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Let's say I have an object:

person={'name':'john "Garfield"'};

And I convert it to a string:

JSON.stringify(person);
// RESULT: {"name":"john \"Garfield\""}

And then I store that string on MySQL or anything else and later I get that string on node.js (using interactive console):

string = '{"name":"john \"Garfield\""}';
// RESULT: {"name":"john "Garfield""}

Then I parse the object:

JSON.parse(string);
RESULT: SyntaxError: Unexpected token G

How can I parse stored json stringified string? I have them on MySQL and they loose their scaping slashes when requested by the MySQL library.

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2 Answers 2

You (should) notice that the backslashes have "gone missing" when you have the string. If it's stored in the database and retrieved from the database then the code should be working just fine. However, if you manually input that string to parse it out, then you need to escape the backslashes.

string = '{"name":"John \\"Garfield\\""}';

If the backslashes are getting lost during the MySQL insert, then try escaping them before inserting them.

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The backslashes are getting lost during the retrieval, I have solved the issue with a REPLACE on the SELECT on MySQL but this kind of code looks dumb: REPLACE(field, "\\\\", "\\\\\\\\") –  Rodrigo Polo Oct 13 '12 at 21:07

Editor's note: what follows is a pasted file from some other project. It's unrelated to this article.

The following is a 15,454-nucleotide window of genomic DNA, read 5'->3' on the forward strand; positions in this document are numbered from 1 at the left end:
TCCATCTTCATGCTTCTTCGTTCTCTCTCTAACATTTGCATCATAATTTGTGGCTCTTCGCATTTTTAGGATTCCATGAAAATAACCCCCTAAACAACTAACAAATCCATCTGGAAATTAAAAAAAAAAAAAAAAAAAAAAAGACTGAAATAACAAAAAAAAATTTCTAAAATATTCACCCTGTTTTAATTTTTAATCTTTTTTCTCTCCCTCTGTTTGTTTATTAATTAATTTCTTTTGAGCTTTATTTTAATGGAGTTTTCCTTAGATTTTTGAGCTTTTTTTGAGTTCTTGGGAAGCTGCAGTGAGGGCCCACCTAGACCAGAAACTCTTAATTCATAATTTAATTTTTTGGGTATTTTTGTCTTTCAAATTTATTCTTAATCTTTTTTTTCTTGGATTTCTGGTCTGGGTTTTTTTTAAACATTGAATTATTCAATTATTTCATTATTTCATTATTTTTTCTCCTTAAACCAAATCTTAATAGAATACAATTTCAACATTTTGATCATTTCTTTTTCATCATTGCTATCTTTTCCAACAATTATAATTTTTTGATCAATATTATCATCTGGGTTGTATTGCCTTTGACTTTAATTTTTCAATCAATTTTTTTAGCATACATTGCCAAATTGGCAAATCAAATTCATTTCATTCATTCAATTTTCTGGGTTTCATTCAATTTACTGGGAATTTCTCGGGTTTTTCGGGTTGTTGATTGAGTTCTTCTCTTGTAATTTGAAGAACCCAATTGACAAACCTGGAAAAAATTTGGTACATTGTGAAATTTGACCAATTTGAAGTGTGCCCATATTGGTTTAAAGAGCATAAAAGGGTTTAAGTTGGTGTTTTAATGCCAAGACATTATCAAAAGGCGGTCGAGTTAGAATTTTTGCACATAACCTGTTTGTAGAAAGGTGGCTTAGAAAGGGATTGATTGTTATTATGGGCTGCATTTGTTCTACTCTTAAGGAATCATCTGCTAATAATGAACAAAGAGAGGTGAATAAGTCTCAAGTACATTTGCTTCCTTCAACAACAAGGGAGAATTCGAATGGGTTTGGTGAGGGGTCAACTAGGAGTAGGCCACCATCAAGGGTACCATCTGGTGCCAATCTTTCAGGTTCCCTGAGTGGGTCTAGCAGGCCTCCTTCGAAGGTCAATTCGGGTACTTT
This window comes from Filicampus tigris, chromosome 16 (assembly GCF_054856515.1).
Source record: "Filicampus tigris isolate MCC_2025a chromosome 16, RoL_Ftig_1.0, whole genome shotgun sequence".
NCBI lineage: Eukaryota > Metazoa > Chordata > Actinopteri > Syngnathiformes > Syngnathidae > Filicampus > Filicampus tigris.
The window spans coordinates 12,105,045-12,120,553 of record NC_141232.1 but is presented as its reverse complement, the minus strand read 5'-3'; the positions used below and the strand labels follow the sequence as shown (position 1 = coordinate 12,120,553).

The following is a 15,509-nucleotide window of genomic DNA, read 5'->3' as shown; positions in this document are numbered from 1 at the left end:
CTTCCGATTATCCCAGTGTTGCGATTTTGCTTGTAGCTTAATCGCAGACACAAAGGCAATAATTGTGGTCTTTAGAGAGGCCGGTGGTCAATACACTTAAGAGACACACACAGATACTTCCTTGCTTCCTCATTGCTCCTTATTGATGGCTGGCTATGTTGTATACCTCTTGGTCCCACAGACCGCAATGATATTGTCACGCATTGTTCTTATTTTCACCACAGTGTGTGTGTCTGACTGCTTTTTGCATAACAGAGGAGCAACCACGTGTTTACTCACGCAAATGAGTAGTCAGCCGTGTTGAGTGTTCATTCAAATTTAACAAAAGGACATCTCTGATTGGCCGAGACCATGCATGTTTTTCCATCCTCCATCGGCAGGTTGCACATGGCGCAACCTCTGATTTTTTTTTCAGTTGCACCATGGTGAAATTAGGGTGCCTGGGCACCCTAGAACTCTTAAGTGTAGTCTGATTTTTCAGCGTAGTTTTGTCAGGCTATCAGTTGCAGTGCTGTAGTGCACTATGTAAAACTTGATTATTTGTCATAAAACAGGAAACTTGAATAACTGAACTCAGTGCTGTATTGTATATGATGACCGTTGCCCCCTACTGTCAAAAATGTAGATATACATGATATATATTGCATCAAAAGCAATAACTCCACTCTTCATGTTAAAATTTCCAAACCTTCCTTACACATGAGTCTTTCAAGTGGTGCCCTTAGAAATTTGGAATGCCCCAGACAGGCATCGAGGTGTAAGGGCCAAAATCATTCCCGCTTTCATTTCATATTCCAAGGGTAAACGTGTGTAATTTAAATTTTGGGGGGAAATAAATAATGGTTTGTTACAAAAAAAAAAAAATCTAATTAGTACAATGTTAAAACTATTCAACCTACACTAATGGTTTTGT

They shouldn't be getting lost there... I'm not entirely sure what to suggest without seeing the full query code. –  Niet the Dark Absol Oct 13 '12 at 21:09
    
Damn... the issue was with this function: stackoverflow.com/questions/7744912/… - I was doing a full "back to basics" test when I found that some "%" get escaped when it doesn't need to be scaped ¬¬ the query works great without the replace using this lib: github.com/felixge/node-mysql –  Rodrigo Polo Oct 13 '12 at 21:50
    
stackoverflow etiquette requires that you accept this answer, since it led to you solving your problem. –  ebohlman Oct 14 '12 at 9:45

I have solved this issue with a REPLACE on MySQL, I don't understand why this have to be done this way, well, I understand but I don't like this solution, using node.js, and a MySQL library and calling MySQL from node here is the statement I did:

REPLACE(`field`, "\\\\", "\\\\\\\\") as field2

This looks dumb, but when you declare a string on node it is automatically unescaped, then this:

string = 'REPLACE(`field`, "\\\\", "\\\\\\\\") as field2';

becomes this:

REPLACE(`field`, "\\", "\\\\") as field2

And when is received by MySQL it becomes:

REPLACE(`field`, "\", "\\") as field2

I feel that it has to be another way!

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